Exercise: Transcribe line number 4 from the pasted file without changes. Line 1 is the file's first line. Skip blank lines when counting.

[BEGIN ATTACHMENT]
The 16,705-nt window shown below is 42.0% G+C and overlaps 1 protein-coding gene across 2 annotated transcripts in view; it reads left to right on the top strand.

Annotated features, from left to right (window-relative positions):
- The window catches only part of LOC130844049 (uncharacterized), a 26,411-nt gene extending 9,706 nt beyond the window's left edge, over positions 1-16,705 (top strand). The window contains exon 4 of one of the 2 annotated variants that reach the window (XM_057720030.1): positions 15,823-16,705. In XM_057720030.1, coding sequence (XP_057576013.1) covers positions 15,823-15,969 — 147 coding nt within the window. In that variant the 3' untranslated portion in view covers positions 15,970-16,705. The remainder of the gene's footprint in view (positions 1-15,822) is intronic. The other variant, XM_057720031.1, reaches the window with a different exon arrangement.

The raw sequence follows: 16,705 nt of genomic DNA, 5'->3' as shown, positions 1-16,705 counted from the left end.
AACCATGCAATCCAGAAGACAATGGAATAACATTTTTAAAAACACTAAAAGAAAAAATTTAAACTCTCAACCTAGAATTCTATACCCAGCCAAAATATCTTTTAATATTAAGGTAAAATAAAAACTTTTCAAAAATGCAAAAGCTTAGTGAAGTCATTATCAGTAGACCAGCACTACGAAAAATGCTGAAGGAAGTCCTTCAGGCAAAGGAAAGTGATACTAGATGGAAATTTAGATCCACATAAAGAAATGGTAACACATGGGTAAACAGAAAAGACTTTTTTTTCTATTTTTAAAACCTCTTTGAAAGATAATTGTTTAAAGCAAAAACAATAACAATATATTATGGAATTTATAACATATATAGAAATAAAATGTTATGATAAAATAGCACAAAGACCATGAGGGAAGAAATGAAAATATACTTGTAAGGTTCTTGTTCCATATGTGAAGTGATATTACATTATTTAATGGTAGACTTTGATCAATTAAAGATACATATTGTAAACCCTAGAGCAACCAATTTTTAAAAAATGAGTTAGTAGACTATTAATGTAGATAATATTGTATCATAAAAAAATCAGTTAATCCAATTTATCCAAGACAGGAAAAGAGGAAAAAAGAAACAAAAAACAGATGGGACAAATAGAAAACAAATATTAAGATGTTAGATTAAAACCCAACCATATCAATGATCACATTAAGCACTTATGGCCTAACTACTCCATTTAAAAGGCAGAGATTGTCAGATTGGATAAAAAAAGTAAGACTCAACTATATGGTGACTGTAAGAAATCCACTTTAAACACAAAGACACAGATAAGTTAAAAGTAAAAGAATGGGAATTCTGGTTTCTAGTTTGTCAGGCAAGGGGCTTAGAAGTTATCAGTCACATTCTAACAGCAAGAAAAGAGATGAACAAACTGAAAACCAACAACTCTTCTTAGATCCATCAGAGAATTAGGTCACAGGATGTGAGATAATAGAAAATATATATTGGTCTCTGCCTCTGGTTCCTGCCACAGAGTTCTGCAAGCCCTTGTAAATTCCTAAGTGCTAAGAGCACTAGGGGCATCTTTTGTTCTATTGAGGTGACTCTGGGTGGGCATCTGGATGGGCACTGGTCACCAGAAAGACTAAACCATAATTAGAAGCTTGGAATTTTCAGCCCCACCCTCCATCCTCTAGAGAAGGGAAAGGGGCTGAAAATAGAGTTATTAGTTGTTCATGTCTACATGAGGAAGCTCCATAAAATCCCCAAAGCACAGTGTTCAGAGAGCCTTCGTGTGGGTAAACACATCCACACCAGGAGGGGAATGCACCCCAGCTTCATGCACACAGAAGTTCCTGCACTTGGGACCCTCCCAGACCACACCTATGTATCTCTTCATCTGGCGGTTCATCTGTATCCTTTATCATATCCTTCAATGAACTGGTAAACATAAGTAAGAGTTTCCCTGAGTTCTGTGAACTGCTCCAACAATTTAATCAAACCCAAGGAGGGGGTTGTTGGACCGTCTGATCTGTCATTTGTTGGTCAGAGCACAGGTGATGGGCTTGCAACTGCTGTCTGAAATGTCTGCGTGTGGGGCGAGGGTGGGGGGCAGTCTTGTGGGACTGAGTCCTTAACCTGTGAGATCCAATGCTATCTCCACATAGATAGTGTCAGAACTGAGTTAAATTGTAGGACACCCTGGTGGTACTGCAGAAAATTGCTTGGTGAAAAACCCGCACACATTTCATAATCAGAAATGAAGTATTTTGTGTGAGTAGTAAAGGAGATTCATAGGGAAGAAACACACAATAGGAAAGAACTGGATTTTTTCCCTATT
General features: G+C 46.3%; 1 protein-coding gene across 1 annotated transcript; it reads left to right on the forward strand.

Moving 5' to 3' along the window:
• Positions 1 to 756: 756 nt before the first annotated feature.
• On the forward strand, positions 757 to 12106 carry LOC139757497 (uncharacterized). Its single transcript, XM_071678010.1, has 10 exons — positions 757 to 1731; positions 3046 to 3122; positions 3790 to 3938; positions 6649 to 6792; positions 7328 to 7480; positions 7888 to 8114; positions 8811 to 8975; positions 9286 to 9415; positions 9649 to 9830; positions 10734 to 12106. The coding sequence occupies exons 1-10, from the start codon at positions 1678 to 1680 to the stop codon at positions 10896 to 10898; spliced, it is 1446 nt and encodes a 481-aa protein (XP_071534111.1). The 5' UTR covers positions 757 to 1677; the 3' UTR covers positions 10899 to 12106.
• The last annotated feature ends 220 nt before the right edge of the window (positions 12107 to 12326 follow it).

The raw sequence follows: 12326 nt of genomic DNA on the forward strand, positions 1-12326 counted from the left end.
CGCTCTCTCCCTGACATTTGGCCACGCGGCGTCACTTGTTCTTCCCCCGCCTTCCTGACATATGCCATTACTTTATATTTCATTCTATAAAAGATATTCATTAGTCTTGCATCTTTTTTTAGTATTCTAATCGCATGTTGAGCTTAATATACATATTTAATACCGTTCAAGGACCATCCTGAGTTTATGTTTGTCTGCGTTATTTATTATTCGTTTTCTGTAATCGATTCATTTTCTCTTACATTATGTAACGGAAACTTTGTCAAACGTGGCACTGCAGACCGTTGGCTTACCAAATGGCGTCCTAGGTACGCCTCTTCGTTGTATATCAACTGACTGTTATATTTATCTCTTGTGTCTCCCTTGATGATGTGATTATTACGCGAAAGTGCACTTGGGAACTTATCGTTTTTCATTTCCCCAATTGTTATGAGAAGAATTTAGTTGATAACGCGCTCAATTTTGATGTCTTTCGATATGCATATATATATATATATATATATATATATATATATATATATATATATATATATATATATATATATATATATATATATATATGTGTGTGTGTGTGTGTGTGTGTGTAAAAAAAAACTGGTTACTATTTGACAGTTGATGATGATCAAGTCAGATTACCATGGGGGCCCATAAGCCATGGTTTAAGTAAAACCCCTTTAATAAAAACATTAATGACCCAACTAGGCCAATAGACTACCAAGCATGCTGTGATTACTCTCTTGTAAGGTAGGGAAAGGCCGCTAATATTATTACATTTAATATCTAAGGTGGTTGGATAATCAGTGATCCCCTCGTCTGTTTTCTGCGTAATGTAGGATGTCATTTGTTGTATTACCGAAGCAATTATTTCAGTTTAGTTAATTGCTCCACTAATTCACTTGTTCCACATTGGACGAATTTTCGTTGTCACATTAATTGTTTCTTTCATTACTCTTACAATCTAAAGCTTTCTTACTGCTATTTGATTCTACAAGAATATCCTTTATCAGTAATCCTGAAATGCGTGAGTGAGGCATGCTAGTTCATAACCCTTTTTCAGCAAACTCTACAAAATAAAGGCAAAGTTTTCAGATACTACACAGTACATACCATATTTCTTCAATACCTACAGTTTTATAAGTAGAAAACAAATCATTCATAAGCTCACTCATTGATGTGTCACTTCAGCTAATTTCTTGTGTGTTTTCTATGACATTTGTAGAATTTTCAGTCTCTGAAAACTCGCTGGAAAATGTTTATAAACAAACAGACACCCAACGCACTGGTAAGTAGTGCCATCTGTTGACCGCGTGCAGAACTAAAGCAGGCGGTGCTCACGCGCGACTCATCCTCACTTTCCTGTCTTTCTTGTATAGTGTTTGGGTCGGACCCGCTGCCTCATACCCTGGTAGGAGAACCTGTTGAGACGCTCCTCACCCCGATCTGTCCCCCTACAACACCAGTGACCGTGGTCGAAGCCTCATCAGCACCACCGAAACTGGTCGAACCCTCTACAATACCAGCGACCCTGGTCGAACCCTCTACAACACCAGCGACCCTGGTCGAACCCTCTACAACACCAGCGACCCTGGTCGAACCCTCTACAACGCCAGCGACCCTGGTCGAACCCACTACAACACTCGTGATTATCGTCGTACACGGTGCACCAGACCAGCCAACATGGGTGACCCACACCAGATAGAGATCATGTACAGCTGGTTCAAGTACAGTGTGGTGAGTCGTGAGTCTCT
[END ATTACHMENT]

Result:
The raw sequence follows: 16,705 nt of genomic DNA, 5'->3' as shown, positions 1-16,705 counted from the left end.